Business News of Monday, 17 September 2018
On the recent S&P ratings, investors are upbeat about the progress made, Finance Minister Ken Ofori-Atta has said.
“Congratulations to the Management and staff of the Ministry and its agencies. Going forward, investors are upbeat about the progress. We need to sustain the progress made so far and not derail in our efforts.” Mr Ofori-Atta said in a press statement.
Standard and Poor’s (S&P) at the end of their recent assessment of the country, has upgraded Ghana to B with a stable outlook from B- with a negative outlook, thus, Ghana has achieved a credit upgrade for the first time in almost a decade.
“This achievement has come about with strong efforts in monetary and fiscal policies; Debt dynamics declined significantly for the first time in almost a decade, the primary balance recorded a surplus for the first time in almost a decade and a successful issuance of bonds at international markets during a global economic downturn.
Sovereign credit ratings are a key evaluation principle for a country’s economic and political environment, which gives investors insight into the level of risk associated with investing in a particular country,” the statement from the Finance Ministry said.
The implications of a credit rating upgrade include; • Sourcing for funds on the international capital market would be cheaper; • Commitment to transparency in political and economic development; and • Possibility of increased foreign direct investment.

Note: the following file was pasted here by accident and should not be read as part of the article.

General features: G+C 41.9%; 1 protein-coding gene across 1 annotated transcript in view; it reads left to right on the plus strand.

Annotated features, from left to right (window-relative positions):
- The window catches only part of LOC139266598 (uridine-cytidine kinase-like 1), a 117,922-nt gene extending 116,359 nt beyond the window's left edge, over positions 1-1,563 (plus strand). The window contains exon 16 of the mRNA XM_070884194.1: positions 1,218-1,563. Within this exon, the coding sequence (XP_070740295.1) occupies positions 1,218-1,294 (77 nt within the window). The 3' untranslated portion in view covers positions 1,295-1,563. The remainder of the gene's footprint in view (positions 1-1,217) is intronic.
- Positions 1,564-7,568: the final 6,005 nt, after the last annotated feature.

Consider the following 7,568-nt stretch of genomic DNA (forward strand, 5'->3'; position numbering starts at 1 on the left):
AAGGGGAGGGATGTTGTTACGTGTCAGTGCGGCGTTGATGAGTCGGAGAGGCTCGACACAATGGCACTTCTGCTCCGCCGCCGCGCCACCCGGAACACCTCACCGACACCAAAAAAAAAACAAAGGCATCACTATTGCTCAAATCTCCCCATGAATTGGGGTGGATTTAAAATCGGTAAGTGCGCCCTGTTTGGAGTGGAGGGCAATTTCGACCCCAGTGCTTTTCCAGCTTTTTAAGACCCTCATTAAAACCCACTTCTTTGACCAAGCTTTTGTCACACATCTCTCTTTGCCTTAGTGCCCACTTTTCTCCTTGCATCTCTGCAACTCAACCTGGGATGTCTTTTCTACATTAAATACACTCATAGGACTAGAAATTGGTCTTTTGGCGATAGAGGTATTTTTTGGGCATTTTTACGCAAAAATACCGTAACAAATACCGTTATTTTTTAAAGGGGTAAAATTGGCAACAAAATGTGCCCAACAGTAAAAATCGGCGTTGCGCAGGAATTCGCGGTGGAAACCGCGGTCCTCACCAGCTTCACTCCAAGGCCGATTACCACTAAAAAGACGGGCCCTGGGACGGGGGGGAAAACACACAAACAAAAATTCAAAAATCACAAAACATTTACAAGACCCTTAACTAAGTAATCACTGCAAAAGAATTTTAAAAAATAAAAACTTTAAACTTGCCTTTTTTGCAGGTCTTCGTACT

“The upgrade reflects our assessment that Ghana’s monetary effectiveness has improved, albeit from a low base, and will support the credibility of the inflation-targeting framework over the period” the S&P report noted.
The report continued that “the stable outlook balances Ghana’s fairly robust growth prospects, decreasing inflation, and narrower current account deficits against risks from still-high budget deficits and high stock of public sector debt”
S&P has been rating Ghana since 2003. At the time, Ghana achieved a B+ with a stable outlook. Ghana maintained this rating bill till December 2008 when Ghana’s stable outlook was revised downward to a negative position.
Ghana is rated by three rating agencies, Fitch Ratings, Moody’s and Standard and Poor’s.